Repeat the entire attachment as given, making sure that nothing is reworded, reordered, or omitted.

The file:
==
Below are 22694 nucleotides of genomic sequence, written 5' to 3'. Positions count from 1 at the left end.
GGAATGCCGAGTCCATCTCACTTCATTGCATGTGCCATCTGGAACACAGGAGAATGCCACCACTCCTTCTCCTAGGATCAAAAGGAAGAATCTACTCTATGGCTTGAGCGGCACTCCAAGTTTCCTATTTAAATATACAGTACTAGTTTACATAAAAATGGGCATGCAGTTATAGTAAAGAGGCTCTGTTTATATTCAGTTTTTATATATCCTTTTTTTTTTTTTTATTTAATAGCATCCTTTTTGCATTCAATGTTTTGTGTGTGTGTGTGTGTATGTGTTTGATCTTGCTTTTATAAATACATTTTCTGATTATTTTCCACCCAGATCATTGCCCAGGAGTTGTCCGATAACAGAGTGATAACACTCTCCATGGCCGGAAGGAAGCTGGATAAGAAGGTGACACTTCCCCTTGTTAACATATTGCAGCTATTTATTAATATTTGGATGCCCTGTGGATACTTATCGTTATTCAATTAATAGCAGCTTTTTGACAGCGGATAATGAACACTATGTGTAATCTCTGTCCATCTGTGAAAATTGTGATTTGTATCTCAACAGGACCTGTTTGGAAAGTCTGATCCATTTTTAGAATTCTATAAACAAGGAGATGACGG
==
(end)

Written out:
Below are 22694 nucleotides of genomic sequence, written 5' to 3'. Positions count from 1 at the left end.
GGAATGCCGAGTCCATCTCACTTCATTGCATGTGCCATCTGGAACACAGGAGAATGCCACCACTCCTTCTCCTAGGATCAAAAGGAAGAATCTACTCTATGGCTTGAGCGGCACTCCAAGTTTCCTATTTAAATATACAGTACTAGTTTACATAAAAATGGGCATGCAGTTATAGTAAAGAGGCTCTGTTTATATTCAGTTTTTATATATCCTTTTTTTTTTTTTTATTTAATAGCATCCTTTTTGCATTCAATGTTTTGTGTGTGTGTGTGTGTATGTGTTTGATCTTGCTTTTATAAATACATTTTCTGATTATTTTCCACCCAGATCATTGCCCAGGAGTTGTCCGATAACAGAGTGATAACACTCTCCATGGCCGGAAGGAAGCTGGATAAGAAGGTGACACTTCCCCTTGTTAACATATTGCAGCTATTTATTAATATTTGGATGCCCTGTGGATACTTATCGTTATTCAATTAATAGCAGCTTTTTGACAGCGGATAATGAACACTATGTGTAATCTCTGTCCATCTGTGAAAATTGTGATTTGTATCTCAACAGGACCTGTTTGGAAAGTCTGATCCATTTTTAGAATTCTATAAACAAGGAGATGACGG